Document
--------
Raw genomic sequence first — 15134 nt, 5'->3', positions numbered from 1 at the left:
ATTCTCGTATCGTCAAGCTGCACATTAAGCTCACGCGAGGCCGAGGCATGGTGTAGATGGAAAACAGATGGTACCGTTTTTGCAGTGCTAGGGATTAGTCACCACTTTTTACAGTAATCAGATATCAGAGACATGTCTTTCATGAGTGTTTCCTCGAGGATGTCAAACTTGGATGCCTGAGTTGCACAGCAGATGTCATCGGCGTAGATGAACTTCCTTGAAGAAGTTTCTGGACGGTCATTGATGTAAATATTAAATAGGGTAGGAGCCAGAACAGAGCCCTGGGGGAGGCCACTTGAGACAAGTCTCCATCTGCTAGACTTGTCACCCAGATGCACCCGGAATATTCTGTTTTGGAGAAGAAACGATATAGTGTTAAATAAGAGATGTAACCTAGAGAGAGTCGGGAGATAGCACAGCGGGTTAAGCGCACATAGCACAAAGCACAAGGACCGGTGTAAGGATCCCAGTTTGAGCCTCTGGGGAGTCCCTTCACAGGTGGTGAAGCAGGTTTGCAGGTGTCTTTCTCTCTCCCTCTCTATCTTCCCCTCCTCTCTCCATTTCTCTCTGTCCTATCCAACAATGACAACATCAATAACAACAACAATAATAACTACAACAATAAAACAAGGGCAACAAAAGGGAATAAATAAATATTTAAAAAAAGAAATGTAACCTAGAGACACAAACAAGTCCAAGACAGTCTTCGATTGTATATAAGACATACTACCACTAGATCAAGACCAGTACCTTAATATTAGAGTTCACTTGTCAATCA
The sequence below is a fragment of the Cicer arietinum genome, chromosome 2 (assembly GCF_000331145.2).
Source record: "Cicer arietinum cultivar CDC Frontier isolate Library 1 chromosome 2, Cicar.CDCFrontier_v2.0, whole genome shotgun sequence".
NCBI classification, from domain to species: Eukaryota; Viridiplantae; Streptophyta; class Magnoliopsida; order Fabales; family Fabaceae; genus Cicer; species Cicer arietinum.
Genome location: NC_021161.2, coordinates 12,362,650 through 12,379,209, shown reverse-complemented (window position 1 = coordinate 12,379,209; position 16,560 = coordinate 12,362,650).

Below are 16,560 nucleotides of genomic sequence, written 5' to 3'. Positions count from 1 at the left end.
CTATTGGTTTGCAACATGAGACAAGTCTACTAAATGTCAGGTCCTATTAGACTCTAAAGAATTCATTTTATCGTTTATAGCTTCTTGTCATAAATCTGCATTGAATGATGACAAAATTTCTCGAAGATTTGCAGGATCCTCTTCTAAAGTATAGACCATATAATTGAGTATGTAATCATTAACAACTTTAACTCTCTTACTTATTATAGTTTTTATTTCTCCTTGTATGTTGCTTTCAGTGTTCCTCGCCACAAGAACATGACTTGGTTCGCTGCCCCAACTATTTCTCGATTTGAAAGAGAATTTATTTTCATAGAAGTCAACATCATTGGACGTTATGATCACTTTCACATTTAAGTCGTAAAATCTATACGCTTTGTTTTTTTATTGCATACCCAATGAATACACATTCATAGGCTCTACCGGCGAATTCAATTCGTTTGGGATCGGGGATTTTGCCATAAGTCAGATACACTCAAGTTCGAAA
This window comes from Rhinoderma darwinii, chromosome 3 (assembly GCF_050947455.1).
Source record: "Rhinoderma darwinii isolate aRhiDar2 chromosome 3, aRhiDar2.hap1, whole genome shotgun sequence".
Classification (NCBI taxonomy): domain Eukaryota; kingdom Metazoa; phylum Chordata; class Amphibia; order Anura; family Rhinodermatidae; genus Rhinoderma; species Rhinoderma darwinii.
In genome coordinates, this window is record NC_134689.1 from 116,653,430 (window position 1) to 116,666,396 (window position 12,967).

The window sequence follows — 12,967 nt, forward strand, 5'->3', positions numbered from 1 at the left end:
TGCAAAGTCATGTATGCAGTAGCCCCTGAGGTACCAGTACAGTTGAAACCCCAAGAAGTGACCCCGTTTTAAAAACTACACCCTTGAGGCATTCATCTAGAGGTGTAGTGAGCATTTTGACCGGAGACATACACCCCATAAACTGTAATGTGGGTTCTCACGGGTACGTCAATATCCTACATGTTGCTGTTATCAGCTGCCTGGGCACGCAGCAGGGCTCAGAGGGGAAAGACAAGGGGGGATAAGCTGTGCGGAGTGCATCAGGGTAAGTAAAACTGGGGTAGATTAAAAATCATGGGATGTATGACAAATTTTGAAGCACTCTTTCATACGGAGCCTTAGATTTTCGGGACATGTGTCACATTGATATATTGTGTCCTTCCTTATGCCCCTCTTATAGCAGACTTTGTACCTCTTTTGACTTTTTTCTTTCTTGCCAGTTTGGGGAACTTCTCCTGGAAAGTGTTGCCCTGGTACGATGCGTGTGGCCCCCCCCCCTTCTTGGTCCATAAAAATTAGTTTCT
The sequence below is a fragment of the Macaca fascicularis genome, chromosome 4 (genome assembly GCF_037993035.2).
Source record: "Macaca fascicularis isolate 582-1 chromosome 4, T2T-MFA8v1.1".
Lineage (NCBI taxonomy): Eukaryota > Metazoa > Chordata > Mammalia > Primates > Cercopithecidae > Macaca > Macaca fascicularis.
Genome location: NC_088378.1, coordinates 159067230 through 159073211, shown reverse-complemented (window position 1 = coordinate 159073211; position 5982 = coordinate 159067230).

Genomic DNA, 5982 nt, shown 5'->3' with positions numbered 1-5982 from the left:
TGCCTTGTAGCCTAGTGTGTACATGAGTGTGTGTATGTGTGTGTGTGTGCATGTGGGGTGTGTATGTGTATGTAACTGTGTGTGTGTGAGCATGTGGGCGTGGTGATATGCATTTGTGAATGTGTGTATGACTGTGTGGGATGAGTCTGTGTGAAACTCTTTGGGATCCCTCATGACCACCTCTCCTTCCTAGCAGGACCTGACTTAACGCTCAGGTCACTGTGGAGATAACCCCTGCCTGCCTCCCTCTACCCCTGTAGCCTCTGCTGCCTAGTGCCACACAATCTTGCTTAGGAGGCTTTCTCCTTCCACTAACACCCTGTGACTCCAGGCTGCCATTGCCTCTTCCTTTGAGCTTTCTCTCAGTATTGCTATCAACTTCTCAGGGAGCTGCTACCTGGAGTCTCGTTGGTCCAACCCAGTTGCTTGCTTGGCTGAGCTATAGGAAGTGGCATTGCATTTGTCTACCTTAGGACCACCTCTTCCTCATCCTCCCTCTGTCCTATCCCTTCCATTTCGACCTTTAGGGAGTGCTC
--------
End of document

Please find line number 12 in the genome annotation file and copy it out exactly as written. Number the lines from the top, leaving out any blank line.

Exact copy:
In genome coordinates, this window is record NC_134689.1 from 116,653,430 (window position 1) to 116,666,396 (window position 12,967).